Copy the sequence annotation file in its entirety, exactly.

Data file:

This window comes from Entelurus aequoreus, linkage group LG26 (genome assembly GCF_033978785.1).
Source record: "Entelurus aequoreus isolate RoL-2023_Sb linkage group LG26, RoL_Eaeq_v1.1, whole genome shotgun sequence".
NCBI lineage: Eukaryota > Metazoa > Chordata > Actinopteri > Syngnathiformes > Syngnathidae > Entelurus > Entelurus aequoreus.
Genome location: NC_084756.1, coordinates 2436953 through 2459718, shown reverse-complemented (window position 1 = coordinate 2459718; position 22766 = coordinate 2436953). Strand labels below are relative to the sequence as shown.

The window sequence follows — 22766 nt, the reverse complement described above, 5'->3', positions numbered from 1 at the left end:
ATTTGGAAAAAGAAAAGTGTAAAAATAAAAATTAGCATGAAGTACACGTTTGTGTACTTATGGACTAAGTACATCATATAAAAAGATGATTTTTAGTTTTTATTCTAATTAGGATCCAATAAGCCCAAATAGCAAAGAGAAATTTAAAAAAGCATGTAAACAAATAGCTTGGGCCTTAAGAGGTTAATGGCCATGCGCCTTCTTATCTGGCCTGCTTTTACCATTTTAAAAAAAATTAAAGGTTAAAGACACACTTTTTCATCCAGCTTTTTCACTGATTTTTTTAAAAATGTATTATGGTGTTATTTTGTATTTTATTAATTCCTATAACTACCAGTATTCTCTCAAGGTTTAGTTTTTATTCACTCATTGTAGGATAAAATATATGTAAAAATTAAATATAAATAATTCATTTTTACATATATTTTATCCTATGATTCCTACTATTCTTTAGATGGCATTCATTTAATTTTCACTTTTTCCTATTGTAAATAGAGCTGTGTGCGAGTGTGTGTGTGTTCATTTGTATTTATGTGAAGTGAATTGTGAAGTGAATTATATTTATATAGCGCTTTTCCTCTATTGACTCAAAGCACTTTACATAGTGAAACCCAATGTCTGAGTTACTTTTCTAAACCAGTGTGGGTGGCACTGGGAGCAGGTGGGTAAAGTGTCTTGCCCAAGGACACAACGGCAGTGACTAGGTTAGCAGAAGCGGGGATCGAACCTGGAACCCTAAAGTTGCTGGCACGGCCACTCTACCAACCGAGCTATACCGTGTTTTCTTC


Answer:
This window comes from Entelurus aequoreus, linkage group LG26 (genome assembly GCF_033978785.1).
Source record: "Entelurus aequoreus isolate RoL-2023_Sb linkage group LG26, RoL_Eaeq_v1.1, whole genome shotgun sequence".
NCBI lineage: Eukaryota > Metazoa > Chordata > Actinopteri > Syngnathiformes > Syngnathidae > Entelurus > Entelurus aequoreus.
Genome location: NC_084756.1, coordinates 2436953 through 2459718, shown reverse-complemented (window position 1 = coordinate 2459718; position 22766 = coordinate 2436953). Strand labels below are relative to the sequence as shown.

The window sequence follows — 22766 nt, the reverse complement described above, 5'->3', positions numbered from 1 at the left end:
ATTTGGAAAAAGAAAAGTGTAAAAATAAAAATTAGCATGAAGTACACGTTTGTGTACTTATGGACTAAGTACATCATATAAAAAGATGATTTTTAGTTTTTATTCTAATTAGGATCCAATAAGCCCAAATAGCAAAGAGAAATTTAAAAAAGCATGTAAACAAATAGCTTGGGCCTTAAGAGGTTAATGGCCATGCGCCTTCTTATCTGGCCTGCTTTTACCATTTTAAAAAAAATTAAAGGTTAAAGACACACTTTTTCATCCAGCTTTTTCACTGATTTTTTTAAAAATGTATTATGGTGTTATTTTGTATTTTATTAATTCCTATAACTACCAGTATTCTCTCAAGGTTTAGTTTTTATTCACTCATTGTAGGATAAAATATATGTAAAAATTAAATATAAATAATTCATTTTTACATATATTTTATCCTATGATTCCTACTATTCTTTAGATGGCATTCATTTAATTTTCACTTTTTCCTATTGTAAATAGAGCTGTGTGCGAGTGTGTGTGTGTTCATTTGTATTTATGTGAAGTGAATTGTGAAGTGAATTATATTTATATAGCGCTTTTCCTCTATTGACTCAAAGCACTTTACATAGTGAAACCCAATGTCTGAGTTACTTTTCTAAACCAGTGTGGGTGGCACTGGGAGCAGGTGGGTAAAGTGTCTTGCCCAAGGACACAACGGCAGTGACTAGGTTAGCAGAAGCGGGGATCGAACCTGGAACCCTAAAGTTGCTGGCACGGCCACTCTACCAACCGAGCTATACCGTGTTTTCTTC